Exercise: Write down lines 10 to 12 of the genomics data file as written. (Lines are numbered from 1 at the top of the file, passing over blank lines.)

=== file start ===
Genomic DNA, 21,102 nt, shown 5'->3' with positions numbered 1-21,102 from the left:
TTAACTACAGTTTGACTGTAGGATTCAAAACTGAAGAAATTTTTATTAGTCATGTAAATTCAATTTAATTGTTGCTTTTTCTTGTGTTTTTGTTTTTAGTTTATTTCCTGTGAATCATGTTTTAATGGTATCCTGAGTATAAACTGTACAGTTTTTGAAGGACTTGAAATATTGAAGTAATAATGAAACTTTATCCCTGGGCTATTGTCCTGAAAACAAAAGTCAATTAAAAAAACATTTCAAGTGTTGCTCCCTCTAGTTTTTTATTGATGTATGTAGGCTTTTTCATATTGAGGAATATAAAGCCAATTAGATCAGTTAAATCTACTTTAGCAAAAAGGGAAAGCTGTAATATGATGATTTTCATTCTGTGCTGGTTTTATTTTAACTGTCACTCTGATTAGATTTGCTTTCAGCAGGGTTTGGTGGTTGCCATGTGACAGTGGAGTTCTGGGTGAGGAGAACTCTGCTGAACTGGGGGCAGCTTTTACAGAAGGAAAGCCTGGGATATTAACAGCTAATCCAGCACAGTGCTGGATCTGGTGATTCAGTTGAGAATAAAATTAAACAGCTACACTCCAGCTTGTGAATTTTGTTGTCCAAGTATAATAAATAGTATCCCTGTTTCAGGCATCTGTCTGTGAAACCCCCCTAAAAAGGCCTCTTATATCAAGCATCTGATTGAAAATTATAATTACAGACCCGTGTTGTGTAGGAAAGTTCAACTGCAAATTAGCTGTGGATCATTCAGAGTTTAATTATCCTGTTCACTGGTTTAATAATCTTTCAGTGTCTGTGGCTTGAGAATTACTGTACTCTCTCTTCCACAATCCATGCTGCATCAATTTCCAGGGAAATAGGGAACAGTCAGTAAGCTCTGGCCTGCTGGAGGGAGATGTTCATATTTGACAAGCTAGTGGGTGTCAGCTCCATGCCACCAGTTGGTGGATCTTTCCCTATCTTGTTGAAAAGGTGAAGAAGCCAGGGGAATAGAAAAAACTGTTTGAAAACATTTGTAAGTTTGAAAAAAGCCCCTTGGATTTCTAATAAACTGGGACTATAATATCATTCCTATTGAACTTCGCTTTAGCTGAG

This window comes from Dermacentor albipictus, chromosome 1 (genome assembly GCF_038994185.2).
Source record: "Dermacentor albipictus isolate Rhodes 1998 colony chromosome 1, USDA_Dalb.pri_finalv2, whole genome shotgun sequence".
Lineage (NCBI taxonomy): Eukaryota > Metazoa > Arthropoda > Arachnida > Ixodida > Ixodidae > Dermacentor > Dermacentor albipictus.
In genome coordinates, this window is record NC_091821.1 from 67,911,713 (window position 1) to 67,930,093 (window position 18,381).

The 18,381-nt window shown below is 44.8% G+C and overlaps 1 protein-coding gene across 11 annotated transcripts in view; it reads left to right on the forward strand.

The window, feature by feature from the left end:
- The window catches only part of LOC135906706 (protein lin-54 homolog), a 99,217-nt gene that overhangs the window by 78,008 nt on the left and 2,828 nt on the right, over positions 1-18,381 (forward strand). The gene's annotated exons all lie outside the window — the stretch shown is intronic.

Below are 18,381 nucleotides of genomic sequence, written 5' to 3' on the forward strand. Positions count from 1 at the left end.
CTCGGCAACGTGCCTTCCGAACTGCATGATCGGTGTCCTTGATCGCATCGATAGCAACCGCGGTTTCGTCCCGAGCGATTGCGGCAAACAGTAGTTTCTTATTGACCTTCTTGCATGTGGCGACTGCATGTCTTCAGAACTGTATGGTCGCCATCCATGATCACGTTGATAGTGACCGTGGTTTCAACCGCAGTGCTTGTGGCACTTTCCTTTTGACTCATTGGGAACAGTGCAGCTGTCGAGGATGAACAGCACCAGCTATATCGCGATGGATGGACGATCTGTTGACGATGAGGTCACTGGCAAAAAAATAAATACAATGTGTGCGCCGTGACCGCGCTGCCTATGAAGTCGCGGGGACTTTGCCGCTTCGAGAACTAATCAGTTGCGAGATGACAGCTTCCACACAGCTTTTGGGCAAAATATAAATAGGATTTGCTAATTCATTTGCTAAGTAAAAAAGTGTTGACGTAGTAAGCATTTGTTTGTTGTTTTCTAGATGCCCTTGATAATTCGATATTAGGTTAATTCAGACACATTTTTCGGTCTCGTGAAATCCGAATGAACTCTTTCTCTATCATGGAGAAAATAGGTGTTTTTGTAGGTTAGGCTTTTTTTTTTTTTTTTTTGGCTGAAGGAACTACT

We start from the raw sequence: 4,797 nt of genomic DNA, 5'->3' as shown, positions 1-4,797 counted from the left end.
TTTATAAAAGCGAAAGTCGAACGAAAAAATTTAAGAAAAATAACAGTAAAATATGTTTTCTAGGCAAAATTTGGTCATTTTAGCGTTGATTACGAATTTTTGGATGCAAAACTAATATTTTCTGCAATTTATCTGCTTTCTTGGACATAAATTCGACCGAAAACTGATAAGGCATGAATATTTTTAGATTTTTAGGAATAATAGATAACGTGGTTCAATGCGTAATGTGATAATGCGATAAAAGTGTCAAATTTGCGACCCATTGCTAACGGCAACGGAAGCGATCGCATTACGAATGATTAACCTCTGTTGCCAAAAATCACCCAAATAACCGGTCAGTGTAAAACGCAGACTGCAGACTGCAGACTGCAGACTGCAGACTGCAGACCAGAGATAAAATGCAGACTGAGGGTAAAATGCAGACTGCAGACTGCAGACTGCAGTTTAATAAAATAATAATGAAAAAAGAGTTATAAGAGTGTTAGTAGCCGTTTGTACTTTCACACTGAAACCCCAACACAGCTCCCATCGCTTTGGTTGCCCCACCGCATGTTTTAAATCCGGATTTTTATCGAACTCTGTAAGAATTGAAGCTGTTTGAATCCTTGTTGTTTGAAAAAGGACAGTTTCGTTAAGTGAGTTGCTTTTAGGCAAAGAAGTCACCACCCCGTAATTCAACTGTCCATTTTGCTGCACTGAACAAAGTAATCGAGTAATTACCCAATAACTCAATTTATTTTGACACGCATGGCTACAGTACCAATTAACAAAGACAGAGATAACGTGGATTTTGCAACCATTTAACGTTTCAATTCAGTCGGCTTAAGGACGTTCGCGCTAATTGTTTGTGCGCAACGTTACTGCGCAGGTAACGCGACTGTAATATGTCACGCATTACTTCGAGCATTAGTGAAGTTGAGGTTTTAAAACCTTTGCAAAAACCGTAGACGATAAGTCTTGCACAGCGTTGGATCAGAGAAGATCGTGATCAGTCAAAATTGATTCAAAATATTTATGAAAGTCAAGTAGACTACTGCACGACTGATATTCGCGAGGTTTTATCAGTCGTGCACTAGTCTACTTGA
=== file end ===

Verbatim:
Below are 18,381 nucleotides of genomic sequence, written 5' to 3' on the forward strand. Positions count from 1 at the left end.
CTCGGCAACGTGCCTTCCGAACTGCATGATCGGTGTCCTTGATCGCATCGATAGCAACCGCGGTTTCGTCCCGAGCGATTGCGGCAAACAGTAGTTTCTTATTGACCTTCTTGCATGTGGCGACTGCATGTCTTCAGAACTGTATGGTCGCCATCCATGATCACGTTGATAGTGACCGTGGTTTCAACCGCAGTGCTTGTGGCACTTTCCTTTTGACTCATTGGGAACAGTGCAGCTGTCGAGGATGAACAGCACCAGCTATATCGCGATGGATGGACGATCTGTTGACGATGAGGTCACTGGCAAAAAAATAAATACAATGTGTGCGCCGTGACCGCGCTGCCTATGAAGTCGCGGGGACTTTGCCGCTTCGAGAACTAATCAGTTGCGAGATGACAGCTTCCACACAGCTTTTGGGCAAAATATAAATAGGATTTGCTAATTCATTTGCTAAGTAAAAAAGTGTTGACGTAGTAAGCATTTGTTTGTTGTTTTCTAGATGCCCTTGATAATTCGATATTAGGTTAATTCAGACACATTTTTCGGTCTCGTGAAATCCGAATGAACTCTTTCTCTATCATGGAGAAAATAGGTGTTTTTGTAGGTTAGGCTTTTTTTTTTTTTTTTTTGGCTGAAGGAACTACT

We start from the raw sequence: 4,797 nt of genomic DNA, 5'->3' as shown, positions 1-4,797 counted from the left end.